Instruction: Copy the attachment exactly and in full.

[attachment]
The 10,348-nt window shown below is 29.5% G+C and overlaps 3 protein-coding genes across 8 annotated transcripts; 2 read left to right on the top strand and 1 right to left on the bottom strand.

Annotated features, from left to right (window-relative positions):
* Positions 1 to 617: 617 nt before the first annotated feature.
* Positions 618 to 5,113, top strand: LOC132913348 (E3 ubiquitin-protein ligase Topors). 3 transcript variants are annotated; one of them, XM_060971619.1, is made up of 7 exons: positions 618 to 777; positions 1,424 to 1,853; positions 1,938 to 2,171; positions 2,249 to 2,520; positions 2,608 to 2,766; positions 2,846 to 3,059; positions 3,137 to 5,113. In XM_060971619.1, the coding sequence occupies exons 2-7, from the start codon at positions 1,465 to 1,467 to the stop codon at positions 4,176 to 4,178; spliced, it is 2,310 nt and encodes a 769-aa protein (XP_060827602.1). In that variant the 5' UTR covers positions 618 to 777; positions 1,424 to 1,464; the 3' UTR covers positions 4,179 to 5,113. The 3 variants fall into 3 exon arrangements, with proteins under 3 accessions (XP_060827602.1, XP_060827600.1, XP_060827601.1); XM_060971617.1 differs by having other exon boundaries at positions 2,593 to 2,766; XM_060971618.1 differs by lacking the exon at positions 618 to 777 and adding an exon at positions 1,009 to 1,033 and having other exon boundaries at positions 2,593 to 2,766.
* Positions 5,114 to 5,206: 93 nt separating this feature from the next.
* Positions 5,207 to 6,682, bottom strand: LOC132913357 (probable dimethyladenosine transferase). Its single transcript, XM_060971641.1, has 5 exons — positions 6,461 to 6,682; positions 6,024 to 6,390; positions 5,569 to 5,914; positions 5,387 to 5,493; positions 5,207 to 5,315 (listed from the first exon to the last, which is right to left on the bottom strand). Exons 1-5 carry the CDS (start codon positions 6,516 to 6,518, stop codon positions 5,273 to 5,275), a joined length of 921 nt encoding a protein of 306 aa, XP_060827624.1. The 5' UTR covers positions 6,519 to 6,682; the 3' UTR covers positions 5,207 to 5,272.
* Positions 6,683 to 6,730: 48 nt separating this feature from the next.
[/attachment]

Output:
The 10,348-nt window shown below is 29.5% G+C and overlaps 3 protein-coding genes across 8 annotated transcripts; 2 read left to right on the top strand and 1 right to left on the bottom strand.

Annotated features, from left to right (window-relative positions):
* Positions 1 to 617: 617 nt before the first annotated feature.
* Positions 618 to 5,113, top strand: LOC132913348 (E3 ubiquitin-protein ligase Topors). 3 transcript variants are annotated; one of them, XM_060971619.1, is made up of 7 exons: positions 618 to 777; positions 1,424 to 1,853; positions 1,938 to 2,171; positions 2,249 to 2,520; positions 2,608 to 2,766; positions 2,846 to 3,059; positions 3,137 to 5,113. In XM_060971619.1, the coding sequence occupies exons 2-7, from the start codon at positions 1,465 to 1,467 to the stop codon at positions 4,176 to 4,178; spliced, it is 2,310 nt and encodes a 769-aa protein (XP_060827602.1). In that variant the 5' UTR covers positions 618 to 777; positions 1,424 to 1,464; the 3' UTR covers positions 4,179 to 5,113. The 3 variants fall into 3 exon arrangements, with proteins under 3 accessions (XP_060827602.1, XP_060827600.1, XP_060827601.1); XM_060971617.1 differs by having other exon boundaries at positions 2,593 to 2,766; XM_060971618.1 differs by lacking the exon at positions 618 to 777 and adding an exon at positions 1,009 to 1,033 and having other exon boundaries at positions 2,593 to 2,766.
* Positions 5,114 to 5,206: 93 nt separating this feature from the next.
* Positions 5,207 to 6,682, bottom strand: LOC132913357 (probable dimethyladenosine transferase). Its single transcript, XM_060971641.1, has 5 exons — positions 6,461 to 6,682; positions 6,024 to 6,390; positions 5,569 to 5,914; positions 5,387 to 5,493; positions 5,207 to 5,315 (listed from the first exon to the last, which is right to left on the bottom strand). Exons 1-5 carry the CDS (start codon positions 6,516 to 6,518, stop codon positions 5,273 to 5,275), a joined length of 921 nt encoding a protein of 306 aa, XP_060827624.1. The 5' UTR covers positions 6,519 to 6,682; the 3' UTR covers positions 5,207 to 5,272.
* Positions 6,683 to 6,730: 48 nt separating this feature from the next.